The Hungarian Association of Cleveland (Magyar Társaság) organized two exhibits reaching out to the Cleveland-area students at John Carroll University and another to participants at the Hungarian Association 2016 Congress aimed at the Hungarian community in Ohio.
The John Carroll University Grasselli Library 1956 exhibit – October 16th 2016
The opening reception of the exhibit was attended by about 70-80 people from the community including several graduates of John Carroll University. One exteneded family in particular brought all the generations since their Grandfather was a 56-er. The younger generation, who did not speak Hungarian also joined the opening in an effort to show their support and gain understanding of the historic events. The organizers honored the Grandfather by presenting him with the “Spirit of Hungary” history book written by Stephen Sisa.
The reception consisted of speeches by JCU alumni, Miklos Peller, a 1956-er and August Pust, former Director of Multicultural Affairs and International Relations, State of Ohio, followed by a reception and presentation of two films: “Play your own Game” and “Freedom Dance”, the latter was from the Hungarian Association archives that stressed the hardships of leaving one’s homeland behind.
The aim of the exhibit was to show the young participants in their fight for freedom. Today when the threat of communism is usually downplayed, the exhibit made a point of highlighting the brutality of the regime. Another focus of the exhibit was to show the response of the world to 1956 through a panel dedicated to newsclips. Another panel portrayed the Hungarian artist renditions of the events of the revolution. The panels conveyed the spontaneity with which the revolution erupted and the universal support from the people.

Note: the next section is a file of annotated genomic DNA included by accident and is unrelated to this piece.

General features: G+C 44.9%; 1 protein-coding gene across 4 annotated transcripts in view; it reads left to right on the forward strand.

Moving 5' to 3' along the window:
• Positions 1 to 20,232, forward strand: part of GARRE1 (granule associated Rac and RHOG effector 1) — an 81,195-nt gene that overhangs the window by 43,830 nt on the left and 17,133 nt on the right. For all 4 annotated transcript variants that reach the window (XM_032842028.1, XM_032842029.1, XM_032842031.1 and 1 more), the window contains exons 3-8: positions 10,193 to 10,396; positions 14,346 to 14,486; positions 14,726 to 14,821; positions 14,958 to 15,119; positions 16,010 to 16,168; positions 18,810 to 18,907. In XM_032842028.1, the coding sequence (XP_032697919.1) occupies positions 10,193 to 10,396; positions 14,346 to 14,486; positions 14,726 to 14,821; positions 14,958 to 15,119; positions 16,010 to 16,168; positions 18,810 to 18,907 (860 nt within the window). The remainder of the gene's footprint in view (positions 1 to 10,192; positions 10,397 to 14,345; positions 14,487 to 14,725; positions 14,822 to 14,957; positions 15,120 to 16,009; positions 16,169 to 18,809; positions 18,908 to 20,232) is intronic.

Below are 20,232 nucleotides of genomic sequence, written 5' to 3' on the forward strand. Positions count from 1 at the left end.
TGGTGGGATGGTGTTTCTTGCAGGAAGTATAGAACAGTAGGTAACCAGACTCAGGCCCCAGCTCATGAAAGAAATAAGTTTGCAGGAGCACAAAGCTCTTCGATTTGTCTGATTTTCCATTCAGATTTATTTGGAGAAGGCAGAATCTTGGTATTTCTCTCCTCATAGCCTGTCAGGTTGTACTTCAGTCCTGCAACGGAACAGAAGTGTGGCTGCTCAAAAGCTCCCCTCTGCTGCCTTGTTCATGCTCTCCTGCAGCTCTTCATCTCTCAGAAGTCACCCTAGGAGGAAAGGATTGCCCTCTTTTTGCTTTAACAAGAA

Exhibit at the 56th Hungarian Congress held at the Hilton Downtown Garden Inn November 25-27, 2016
The aim of the exhibit was to provide copies of original news fliers and newspapers from the Revolution thereby bringing back the atmosphere of the Revolution. The newspapers were interspersed with the exhibit and also displayed for easy reading.
During the Hungarian Congress there were two lectures on 1956, one held by Dr. Miklos Tapay titled the “Romanian Communists and the Securitate’s role in the 56 revolution” as well as a more personal presentation by Agnes Toldy, whose father, as a young theologian was imprisoned for trumped up charges in Transylvania following the 1956 revolution. The 1956 exhibit with its declarations and newspapers calling for solidarity and presenting the news of the day were viewed and read by participants of the Congress, where participation was between 70-200 people depending on the day. Hungarian Congress 56 Exhibit.